My Photography Psychology

A Prairie Storm

Try saying that fast a number of times. It’s enough to drive you crazy (or at least appear crazy). I don’t have any real expertise in psychology other than the one class I took part in in college but I do read books that cause me to think about why I do the things I do which I consider psychology because many of those reasons originate from emotions. This post will cover the last couple of years as I began to focus more on photography and the games we play within ourselves along the way to reach for better results. Reading and talking with others who enjoy photography, the paths tend to be similar.

I’ve occasionally taken pictures for almost 30 years but just to capture a moment and never really to display that moment. The focus became a little more intense with the arrival of my first child which also happened to coincide with the change from film to digital making photography easier and less expensive. At least I think it was less expensive but I never really added together the cost of more batteries, hard drives to store the pictures on, and memory cards for the camera. Still, honing my photography skills was not of much interest other than nice photos of the family. On my first point and shoot camera there was the option of manual settings but I didn’t really understand them and never really wanted to. Auto was the only setting I wanted to use.

Gazing at History

After a number of trips on our National Parks Monopoly Board I started to question the quality of the photos I was taking and if I should upgrade. Do I go to an interchangeable lens camera or just a better point and shoot? Watching others struggle with changing lenses and having to carry around all that extra gear was not really appealing to me. Finally I began to see spots on my photographs and realized that there was dirt inside my lens and probably on my sensor. I decided to take the camera apart (you can read that story here…) and ended up breaking one of the electronic boards inside. After getting another camera of the same model for parts I got it back together but still knew it was time for an upgrade. The question was how much of an upgrade.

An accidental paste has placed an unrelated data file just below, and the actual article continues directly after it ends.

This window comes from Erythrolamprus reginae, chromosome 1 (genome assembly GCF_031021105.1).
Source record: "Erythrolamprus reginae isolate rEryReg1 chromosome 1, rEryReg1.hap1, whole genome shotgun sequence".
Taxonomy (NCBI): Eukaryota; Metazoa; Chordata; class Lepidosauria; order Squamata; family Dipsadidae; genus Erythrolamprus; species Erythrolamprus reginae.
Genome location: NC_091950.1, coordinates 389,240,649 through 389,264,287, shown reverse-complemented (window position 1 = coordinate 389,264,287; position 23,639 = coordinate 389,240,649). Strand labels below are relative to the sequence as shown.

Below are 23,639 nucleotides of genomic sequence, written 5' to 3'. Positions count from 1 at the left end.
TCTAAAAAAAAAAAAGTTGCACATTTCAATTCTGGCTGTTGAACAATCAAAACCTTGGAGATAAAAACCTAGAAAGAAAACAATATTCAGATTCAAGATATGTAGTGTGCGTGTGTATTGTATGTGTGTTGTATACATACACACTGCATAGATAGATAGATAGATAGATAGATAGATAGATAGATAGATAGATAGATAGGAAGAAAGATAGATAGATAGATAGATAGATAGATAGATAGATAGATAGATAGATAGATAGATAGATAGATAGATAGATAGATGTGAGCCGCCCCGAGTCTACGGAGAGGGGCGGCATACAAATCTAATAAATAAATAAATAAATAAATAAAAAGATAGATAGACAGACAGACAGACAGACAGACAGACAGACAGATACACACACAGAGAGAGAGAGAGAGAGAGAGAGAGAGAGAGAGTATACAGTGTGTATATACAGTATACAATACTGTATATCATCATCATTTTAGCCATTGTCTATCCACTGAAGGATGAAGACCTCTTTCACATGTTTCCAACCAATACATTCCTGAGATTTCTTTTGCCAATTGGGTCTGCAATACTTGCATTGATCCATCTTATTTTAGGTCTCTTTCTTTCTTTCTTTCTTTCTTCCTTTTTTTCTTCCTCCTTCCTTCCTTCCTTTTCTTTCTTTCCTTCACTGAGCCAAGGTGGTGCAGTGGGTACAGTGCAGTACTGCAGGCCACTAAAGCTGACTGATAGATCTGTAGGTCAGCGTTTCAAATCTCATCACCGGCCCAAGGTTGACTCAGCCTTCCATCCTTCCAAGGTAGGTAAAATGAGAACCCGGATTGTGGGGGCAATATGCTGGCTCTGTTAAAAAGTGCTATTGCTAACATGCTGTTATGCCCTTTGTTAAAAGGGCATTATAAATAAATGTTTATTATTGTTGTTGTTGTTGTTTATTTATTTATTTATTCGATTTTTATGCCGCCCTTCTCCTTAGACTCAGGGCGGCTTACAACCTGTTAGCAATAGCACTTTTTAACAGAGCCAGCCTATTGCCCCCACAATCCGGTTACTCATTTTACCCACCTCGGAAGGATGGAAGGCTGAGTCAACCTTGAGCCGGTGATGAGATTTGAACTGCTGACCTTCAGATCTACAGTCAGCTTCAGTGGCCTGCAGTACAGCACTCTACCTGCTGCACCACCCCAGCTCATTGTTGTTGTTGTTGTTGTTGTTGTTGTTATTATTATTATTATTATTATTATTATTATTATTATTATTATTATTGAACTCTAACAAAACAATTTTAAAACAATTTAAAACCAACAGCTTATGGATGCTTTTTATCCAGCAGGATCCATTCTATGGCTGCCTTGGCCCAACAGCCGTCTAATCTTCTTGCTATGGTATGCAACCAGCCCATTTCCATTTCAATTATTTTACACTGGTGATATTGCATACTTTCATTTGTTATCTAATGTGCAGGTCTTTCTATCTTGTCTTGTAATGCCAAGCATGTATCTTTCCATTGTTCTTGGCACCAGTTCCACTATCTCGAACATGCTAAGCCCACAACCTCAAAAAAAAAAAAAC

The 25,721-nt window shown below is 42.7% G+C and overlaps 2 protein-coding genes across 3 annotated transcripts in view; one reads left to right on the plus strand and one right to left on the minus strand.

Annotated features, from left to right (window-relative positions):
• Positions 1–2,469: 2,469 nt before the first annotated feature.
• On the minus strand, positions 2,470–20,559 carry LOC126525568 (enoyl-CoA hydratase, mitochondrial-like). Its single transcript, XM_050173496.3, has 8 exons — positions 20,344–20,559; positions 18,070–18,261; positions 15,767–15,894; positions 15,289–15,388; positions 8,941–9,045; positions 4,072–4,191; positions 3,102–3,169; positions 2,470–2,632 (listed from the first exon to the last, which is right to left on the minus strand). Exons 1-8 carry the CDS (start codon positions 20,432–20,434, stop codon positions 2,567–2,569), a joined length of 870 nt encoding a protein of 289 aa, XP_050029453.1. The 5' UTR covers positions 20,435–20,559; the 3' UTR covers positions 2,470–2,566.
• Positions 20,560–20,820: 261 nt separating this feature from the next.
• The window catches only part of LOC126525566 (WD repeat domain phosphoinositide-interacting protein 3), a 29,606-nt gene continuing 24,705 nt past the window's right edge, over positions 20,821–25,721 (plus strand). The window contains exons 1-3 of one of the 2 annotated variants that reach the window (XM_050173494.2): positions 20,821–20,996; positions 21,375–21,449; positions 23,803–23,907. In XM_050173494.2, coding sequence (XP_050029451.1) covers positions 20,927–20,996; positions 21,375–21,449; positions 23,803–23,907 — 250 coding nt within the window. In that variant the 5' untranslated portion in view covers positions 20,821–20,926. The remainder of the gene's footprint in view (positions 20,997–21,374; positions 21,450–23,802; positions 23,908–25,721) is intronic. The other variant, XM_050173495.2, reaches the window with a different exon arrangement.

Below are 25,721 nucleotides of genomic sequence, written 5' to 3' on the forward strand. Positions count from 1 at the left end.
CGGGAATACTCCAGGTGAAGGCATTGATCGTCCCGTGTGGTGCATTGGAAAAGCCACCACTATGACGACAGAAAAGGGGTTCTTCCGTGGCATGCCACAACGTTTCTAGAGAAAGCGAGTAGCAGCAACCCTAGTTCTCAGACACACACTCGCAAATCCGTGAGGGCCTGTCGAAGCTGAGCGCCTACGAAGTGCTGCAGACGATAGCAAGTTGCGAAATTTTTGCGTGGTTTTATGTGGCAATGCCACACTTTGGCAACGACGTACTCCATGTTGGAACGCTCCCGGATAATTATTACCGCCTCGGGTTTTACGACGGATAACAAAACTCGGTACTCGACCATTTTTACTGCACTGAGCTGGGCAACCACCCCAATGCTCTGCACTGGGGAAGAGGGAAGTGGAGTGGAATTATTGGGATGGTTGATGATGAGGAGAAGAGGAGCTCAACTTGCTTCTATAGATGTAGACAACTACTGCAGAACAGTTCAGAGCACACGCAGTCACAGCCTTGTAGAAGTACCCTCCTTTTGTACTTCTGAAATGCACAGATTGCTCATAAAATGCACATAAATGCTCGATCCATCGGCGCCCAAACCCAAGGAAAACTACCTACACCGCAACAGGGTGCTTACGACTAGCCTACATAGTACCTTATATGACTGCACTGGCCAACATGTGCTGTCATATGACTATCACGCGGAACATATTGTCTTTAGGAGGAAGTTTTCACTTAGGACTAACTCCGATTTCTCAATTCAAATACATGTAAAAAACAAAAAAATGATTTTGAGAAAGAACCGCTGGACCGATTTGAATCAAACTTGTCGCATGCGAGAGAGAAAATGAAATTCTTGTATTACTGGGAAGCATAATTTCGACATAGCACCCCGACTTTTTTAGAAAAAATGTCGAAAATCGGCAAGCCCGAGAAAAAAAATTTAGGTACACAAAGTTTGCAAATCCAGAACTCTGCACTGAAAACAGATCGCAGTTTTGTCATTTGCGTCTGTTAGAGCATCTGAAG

During the summer of 2012 we took a trip to Yosemite with friends of ours. During our time there we were taking pictures and so were our friends with their new Sony interchangeable lens camera. Later in the year I got to compare the photos and was essentially convinced it was time for that type of camera. Photography was starting to intrigue me more and I was already beginning to play with some of the manual settings and I wanted a camera with more versatility so an upgrade to a Sony Nex went into the budget. I chose this camera because of the overall size. It was smaller than most dSLRs but with many of the same qualities of photos.

The Badlands